There is, perhaps, nothing as New England as a wool peacoat. Chic yet commanding, the sailor-inspired look has held its own for decades. And Sterlingwear of Boston, founded in Cambridge by Italian immigrant Lorenzo Fredella and his sons Frank and Anthony, has been the official manufacturer of regulation Navy coats for nearly 50 years. In addition to collaborating with big brands like L. L. Bean, Woolrich, and J.Press, the Fredella family—which has held contracts with four branches of the military—recently introduced its own fashion line of civilian wear, featuring on-trend details such as satin paisley lining and leather trim. Starting at around $200, the coats are inspired by the company’s military pieces. “Our plan is to break into Main Street USA,” says director of sales and marketing Jack Foster, who adds that while their designs have been picked up by boutiques and specialty stores worldwide, they’ve yet to see national retailers like Nordstrom and Barneys New York roll out the welcome mat. That said, he’s not discouraged, especially given that Sterlingwear has seen a steady rise in sales through its website and two retail outfits: “There’s a tidal wave right now of understanding that we need to bring back American manufacturing. My challenge to retailers is, give American-made a chance and let the consumers decide.”
It’s a companywide mantra, one that trickles down from the top. President and CEO Frank Fredella, who employees call “the heart and soul” of the enterprise, is a Korean War Purple Heart recipient. His children and a few grandchildren also work at the plant, although he says all of his employees are considered family.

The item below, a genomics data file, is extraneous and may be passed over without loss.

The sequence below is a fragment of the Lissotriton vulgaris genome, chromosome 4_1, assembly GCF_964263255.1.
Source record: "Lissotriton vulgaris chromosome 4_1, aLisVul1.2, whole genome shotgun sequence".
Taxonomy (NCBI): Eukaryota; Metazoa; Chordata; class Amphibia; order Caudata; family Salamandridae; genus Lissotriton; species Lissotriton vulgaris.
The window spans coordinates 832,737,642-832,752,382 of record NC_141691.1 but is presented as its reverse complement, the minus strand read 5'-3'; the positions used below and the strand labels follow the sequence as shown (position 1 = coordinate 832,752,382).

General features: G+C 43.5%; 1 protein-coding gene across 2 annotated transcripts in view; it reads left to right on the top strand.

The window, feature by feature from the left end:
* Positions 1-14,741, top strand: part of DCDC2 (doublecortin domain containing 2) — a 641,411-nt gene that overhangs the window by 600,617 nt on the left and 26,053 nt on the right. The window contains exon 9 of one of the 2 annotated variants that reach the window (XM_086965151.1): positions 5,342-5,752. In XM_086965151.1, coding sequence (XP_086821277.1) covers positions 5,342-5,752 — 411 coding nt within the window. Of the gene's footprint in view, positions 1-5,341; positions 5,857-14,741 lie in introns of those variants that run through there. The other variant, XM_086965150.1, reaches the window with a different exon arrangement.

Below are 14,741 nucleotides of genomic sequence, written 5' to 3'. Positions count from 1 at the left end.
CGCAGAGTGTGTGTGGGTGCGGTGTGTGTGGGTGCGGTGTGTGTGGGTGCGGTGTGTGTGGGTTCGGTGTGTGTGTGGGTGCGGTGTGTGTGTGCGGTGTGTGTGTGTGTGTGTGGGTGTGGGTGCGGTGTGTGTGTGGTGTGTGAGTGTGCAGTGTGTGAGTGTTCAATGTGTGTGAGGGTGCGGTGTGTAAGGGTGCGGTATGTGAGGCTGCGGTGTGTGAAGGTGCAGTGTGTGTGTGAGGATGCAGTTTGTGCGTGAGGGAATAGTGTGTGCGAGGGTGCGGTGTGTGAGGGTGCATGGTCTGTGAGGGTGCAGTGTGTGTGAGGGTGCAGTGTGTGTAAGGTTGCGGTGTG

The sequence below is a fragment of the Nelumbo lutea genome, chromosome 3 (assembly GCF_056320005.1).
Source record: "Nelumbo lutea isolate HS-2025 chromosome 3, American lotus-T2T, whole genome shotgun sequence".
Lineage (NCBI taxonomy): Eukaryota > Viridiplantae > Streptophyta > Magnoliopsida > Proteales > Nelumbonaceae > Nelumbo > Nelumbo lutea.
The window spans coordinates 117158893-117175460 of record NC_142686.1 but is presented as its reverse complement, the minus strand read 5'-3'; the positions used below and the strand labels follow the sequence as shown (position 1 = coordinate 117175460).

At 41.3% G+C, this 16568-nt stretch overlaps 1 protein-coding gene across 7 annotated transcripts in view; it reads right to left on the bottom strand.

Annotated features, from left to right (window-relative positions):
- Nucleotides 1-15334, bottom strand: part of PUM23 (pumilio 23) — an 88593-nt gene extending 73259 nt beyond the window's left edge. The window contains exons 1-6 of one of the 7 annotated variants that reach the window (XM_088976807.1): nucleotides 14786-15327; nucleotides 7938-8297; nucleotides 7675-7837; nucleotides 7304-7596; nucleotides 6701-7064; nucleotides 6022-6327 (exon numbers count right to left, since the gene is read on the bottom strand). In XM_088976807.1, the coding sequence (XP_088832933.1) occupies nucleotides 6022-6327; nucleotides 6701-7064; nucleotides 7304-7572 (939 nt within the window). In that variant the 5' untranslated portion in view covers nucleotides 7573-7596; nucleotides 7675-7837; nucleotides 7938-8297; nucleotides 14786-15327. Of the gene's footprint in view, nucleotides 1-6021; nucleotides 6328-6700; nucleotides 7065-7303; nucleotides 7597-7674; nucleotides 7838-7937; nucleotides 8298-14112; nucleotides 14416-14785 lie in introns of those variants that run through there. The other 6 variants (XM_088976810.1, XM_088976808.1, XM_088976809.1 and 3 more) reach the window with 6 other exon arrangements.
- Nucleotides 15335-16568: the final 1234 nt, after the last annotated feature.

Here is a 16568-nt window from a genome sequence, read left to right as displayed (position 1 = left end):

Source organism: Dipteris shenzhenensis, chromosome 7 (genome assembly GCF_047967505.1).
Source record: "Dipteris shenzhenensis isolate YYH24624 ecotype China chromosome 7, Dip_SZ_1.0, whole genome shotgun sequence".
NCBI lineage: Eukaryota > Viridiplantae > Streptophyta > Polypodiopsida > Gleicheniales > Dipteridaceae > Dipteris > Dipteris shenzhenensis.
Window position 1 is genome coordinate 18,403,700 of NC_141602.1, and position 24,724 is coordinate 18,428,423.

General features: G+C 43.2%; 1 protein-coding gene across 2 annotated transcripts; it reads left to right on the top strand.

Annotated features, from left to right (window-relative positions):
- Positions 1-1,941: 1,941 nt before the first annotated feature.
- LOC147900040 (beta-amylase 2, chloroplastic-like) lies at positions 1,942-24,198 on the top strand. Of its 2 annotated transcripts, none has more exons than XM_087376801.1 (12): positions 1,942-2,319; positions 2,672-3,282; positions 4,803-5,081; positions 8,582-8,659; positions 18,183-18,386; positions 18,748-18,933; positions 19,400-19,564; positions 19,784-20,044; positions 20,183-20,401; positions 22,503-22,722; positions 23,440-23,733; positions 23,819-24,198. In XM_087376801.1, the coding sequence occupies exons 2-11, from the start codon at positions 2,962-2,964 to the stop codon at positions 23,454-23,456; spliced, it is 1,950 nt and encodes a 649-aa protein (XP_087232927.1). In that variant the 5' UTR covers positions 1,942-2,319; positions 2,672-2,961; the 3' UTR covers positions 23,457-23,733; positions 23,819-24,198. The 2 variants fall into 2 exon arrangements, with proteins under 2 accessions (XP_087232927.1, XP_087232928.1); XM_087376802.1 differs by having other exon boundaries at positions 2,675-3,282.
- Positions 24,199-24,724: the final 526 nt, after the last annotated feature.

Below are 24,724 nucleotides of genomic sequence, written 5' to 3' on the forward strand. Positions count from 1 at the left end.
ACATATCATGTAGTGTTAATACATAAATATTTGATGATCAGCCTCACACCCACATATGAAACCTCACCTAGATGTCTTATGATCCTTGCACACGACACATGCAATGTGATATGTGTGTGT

“As far as manufacturing is concerned, there was a time when the U.S. was second to no one. Fashion-wise we were second only to Europe,” Fredella says. “That’s obviously changed, but I’m doing what I can and hoping it comes back.” In fact, Foster says, Fredella is so invested in his workforce that when their original factory was bought out from under them, Fredella’s main concern was staying in the area. “I thought immediately of Fall River, which has a rich manufacturing history,” Foster says. “But Frank said no. He said, ‘I’m not putting a single family out of work.’” Ultimately, the company settled in East Boston, allowing everyone to keep their jobs.
Materials are also sourced close to home. The familiar anchor-embossed buttons are made by Emsig Manufacturing Corporation, an American company with a plant in Putnam, Connecticut, while the dark navy blue worsted wool comes from Northwest Woolen Mills, in Woonsocket, Rhode Island.
On the day of my visit, the 150,000-square-foot production floor is abuzz. CNC machines cut thick swatches of fabric to be sewn together and mechanically moved along the assembly line as inspectors scrutinize seams. Foster tells me that with the new factory came an improved layout that allows them to make up to 1,500 coats a day. Amidst the humming machinery we meet production supervisor Lina Raniera as she surveys the floor. She’s been working at Sterlingwear for 41 years—among a group of other Italian-American employees who’ve been there for at least four decades—and cites Fredella as the best thing about her job. “My boss, he’s number one. He’s 85 today,” she says, bubbling with pride and admiration. “He respects us and treats us like family. If it wasn’t like this, we wouldn’t stay here so long.”